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  • Oliver Nowak

5 Traits of a Technology Leader in the Financial Services Sector

1. Business Leader first, Technology Leader second

A leader needs to fully understand the wider company vision first before giving the technology vision any thought. For any digital transformation programme to be successful and have any longevity, it must not only be mostly aligned but fully aligned with the wider company vision.


Why is this important? – to create buy-in to your vision you need to be able to effectively communicate it. But you can only communicate the why if you fully understand the why in the first place.


2. Strategic Thinker

Nothing as far-reaching and as all-consuming as technology in the modern world will be successfully adopted without a precise, well-thought-out strategy. Again, this involves creating a strategic roadmap that keeps adoption and the wider business targets front of mind. Questions like: where is the low-hanging fruit that will get you early buy-in to your wider vision?


But this is still quite superficial and being strategic involves going much deeper.


In the words of Jim Collins, what is your Big Hairy Audacious Goal (BHAG)? Or your compelling, long-term goal that is going to inspire your workforce to galvanise behind a common purpose?


This shows that strategies must work at multiple levels and multiple timelines. A BHAG is going to do little to inspire action in the here and now because it just seems too far-fetched. But if what we do today feels like it is continuously driving us closer to that long-term goal then it is going to create that all-important purpose.


Lastly, and aligned with our longer-term goals, you need to think about strategic recruitment. Skill gaps in technology positions are a huge problem and finding people who both have the right skill and are a good cultural fit can sometimes feel like a needle in a haystack. Planning is critical to being successful when it comes to recruitment, the last thing you want is a lack of personnel holding up your execution roadmap.


3. Change Leader

A technology leader also needs to be a change leader. If your digital transformation programme is going to be successful it is going to cause widespread change and upheaval from old ways of working – that’s the point. However, managing this change to minimise friction and maximise adoption is a delicate process.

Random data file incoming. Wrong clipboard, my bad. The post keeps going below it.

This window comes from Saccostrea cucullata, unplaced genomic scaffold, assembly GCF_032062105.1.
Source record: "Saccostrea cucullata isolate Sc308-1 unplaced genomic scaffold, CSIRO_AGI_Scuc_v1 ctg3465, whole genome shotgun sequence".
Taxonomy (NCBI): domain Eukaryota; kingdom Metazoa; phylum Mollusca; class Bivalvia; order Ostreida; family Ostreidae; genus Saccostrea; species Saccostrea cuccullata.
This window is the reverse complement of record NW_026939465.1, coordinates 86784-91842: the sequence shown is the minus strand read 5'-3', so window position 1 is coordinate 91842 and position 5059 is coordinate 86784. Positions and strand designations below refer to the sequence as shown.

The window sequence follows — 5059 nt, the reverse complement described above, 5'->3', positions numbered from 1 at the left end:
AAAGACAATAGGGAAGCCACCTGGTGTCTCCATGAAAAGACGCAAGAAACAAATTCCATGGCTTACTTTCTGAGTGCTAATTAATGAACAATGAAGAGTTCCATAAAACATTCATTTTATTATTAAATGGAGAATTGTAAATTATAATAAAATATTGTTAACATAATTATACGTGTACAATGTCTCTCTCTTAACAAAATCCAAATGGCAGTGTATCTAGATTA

A successful tactic that many effective leaders have deployed is creating a Change Agent Network. Your Change Agents are facilitated by you as the overall Change Leader to articulate your vision at every level of the business using a narrative that they know will land powerfully based on their experience working side-by-side with these people.


4. Cultural Architect

Being a cultural architect is multi-faceted. It often stems back to motivation and psychologists have been able to narrow down three basic needs that act as key motivators. People want to feel they have autonomy. They are driven to become masters at their work. And they want to feel like what they are doing day-to-day has a purpose. Tapping into these basic needs will drastically improve productivity and creativity which is what you need if you are going to build an innovative workforce.


But understanding what drives your people involves understanding your people. The best way to achieve this is to interact with your business, not just at an executive level but also an operational level. This will give you a crucial understanding of what the day-to-day reality is for your employees.


5. Risk Manager

Risk management is often a key characteristic that leaders overlook when it comes to digital transformation. Often as soon as the value penny drops, leaders want to deploy the technology they have invested in as fast as possible because every minute it is sat on the sidelines feels like lost value. But it’s important to recognise that the forecasted return on investment can only be realised if adoption is maximised and the workforce is bought in. And for that, they need time to digest.


To manage the risk first you must do your due diligence and work out what the threats to success are. Just off the top of my head: Is your workforce going to require a lot of training to be upskilled on the technology you have invested in? How willing are they to invest their time into doing the necessary training? How resistant to change is your workforce? How have they responded to change in the past and which specific groups are your sceptics?

Ultimately, risks lie wherever you look and each one of them individually has the power to skim large amounts off the top of your return on investment, extend your payback period or even derail your transformation entirely, let alone a combination of a few. In this regard, patience is the name of the game. A good leader, like a good poker player, doesn’t spend a lot of time looking at their hand, they spend it looking at their opposition; their biggest risk to success.


At Crossfuze we work with some inspirational leaders that have used the ServiceNow platform to completely revolutionise how their business operates. We’re always on the lookout for the next exciting partnership to get involved with. If you are interested in discussing your digital transformation strategy with us in more detail, please reach out to letstalk@crossfuze.com or reach out to me personally at oliver.nowak@crossfuze.com.

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